CDC/DRH funded a study that aimed to improve, evaluate, and deliver a low-cost and sustainable program to address depression during and after pregnancy. This randomized control trial was conducted by the University of Massachusetts at Worcester. The control group was enhanced usual care (consultation and care coordination) through access to the Massachusetts Child Psychiatry Access Project (MCPAP) for Moms. The intervention group, Program in Support of Moms (PRISM), was designed to help obstetric and gynecology practices address the significant public health issue of depression during and after pregnancy. PRISM aimed to close gaps in health care delivery to ensure that women with depression during and after pregnancy receive the best treatment, which can result in improvement in their symptoms.

Additionally, CDC’s DRH analyzes data from the Pregnancy Risk Assessment Monitoring System, the Behavioral Risk Factor Surveillance System, the National Survey Drug Use and Health, the MarketScan® Research Database, IQVIA database, and other sources to provide national and state-level surveillance about the prevalence of and risk factors for depression, as well as related health conditions, pregnancy outcomes, and diagnosis and treatment of depression. DRH also assists states and nongovernmental organizations to perform similar activities and to develop public health strategies for addressing mental health conditions among women.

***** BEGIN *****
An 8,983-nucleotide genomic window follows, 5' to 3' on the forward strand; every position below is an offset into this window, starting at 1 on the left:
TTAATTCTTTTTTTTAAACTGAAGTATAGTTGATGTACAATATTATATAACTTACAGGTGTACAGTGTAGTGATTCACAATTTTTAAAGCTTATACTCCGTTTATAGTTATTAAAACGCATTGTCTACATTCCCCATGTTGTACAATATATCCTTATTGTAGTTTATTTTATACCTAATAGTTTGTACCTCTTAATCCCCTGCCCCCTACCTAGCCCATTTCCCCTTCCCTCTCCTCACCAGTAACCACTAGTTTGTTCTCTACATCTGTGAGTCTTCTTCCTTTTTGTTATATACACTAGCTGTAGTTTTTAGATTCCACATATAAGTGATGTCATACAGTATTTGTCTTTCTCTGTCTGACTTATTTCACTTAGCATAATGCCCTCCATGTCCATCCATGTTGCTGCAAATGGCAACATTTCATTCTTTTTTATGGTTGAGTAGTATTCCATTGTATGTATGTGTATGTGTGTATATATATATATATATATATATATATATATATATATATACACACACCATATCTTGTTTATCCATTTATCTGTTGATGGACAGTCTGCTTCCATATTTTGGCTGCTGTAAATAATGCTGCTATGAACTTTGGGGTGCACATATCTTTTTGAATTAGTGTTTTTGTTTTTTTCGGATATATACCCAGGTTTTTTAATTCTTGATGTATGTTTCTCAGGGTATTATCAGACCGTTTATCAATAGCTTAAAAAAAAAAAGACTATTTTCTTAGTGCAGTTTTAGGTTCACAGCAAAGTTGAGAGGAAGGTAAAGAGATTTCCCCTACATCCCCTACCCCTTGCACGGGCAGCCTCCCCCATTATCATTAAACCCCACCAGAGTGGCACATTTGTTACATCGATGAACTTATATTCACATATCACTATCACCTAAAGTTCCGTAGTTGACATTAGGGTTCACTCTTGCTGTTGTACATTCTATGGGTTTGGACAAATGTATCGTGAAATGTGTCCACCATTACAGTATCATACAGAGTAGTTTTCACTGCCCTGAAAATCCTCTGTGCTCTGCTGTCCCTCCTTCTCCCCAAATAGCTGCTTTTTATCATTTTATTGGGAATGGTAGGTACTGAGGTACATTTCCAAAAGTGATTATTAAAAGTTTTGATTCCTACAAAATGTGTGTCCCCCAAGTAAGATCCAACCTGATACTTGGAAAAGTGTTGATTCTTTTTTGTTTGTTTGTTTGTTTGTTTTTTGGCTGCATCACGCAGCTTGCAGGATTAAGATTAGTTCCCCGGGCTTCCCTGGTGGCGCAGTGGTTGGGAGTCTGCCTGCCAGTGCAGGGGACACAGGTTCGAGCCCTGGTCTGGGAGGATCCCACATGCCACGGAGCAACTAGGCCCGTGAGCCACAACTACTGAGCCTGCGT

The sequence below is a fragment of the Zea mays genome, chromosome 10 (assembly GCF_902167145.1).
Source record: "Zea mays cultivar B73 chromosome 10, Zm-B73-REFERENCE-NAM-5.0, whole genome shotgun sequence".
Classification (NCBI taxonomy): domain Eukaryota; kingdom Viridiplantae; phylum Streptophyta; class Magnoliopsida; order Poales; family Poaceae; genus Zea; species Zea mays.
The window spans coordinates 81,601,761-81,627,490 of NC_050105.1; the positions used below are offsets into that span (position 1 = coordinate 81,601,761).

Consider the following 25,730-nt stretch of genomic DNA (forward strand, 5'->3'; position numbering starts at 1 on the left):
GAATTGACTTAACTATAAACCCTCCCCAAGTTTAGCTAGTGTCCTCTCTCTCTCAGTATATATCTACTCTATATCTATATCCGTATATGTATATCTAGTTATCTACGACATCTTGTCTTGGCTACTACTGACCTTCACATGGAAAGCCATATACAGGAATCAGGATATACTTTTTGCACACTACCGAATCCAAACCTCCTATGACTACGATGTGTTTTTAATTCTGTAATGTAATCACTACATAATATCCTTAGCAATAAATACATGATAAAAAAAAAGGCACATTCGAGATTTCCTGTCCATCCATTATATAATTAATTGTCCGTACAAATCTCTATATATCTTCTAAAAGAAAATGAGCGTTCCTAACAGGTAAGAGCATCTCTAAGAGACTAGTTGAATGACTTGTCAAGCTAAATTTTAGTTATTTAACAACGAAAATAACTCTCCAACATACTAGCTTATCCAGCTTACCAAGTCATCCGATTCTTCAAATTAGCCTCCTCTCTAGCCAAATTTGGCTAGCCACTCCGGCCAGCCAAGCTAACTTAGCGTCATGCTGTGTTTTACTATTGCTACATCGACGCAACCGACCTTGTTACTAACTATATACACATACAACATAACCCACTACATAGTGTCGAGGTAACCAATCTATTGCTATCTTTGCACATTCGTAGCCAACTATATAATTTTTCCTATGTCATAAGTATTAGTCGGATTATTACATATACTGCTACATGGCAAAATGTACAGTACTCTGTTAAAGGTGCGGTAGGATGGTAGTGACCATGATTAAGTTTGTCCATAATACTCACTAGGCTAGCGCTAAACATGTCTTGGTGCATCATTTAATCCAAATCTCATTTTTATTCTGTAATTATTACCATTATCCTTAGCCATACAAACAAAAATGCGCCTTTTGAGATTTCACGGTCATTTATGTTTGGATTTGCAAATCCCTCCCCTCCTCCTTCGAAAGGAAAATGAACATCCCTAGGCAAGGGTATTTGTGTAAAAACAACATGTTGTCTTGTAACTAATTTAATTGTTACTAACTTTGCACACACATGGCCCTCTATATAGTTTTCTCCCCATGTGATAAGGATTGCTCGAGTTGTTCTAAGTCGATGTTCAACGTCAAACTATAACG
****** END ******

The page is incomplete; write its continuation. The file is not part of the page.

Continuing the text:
Selected Publications List

  1. Development of the Practice Readiness to Evaluate and address Perinatal Depression (PREPD) assessment.
  2. Postpartum Depressive Symptoms and Screening Opportunities at Health Care Encounters.
  3. Current Marijuana Use Among Women of Reproductive Age.
  4. Vital Signs: Postpartum Depressive Symptoms and Provider Discussions About Perinatal Depression – United States, 2018.
  5. Impact of the COVID-19 Pandemic on Mental Health, Access to Care, and Health Disparities in the Perinatal Period.
  6. Healthcare Utilization and Costs Associated With Perinatal Depression Among Medicaid Enrollees.
  7. Preventing Pregnancy-Related Mental Health Deaths: Insights From 14 US Maternal Mortality Review Committees, 2008-17.
  8. Addressing Perinatal Mental Health and Opportunities for Public Health.
  9. Recorded Diagnoses of Depression During Delivery Hospitalizations in the United States, 2000–2015.
  10. Treatment of Substance Use Disorders Among Women of Reproductive Age by Depression and Anxiety Disorder Status, 2008-2014.
  11. The PRogram In Support of Moms (PRISM): study protocol for a cluster randomized controlled trial of two active interventions addressing perinatal depression in obstetric settings.
  12. Trends in Selected Chronic Conditions and Related Risk Factors Among Women of Reproductive Age: Behavioral Risk Factor Surveillance System, 2011-2017.
  13. Marijuana use during and after pregnancy and association of prenatal use on birth outcomes: A population-based study.
  14. Preconception Health Indicators for Public Health Surveillance.
  15. Disparities in Preconception Health Indicators – Behavioral Risk Factor Surveillance System, 2013-2015, and Pregnancy Risk Assessment Monitoring System, 2013-2014.
  16. Prevalence and maternal characteristics associated with receipt of prenatal care provider counseling about medications safe to take during pregnancy.
  17. Trends in Postpartum Depressive Symptoms, 27 states, 2004, 2008, 2012.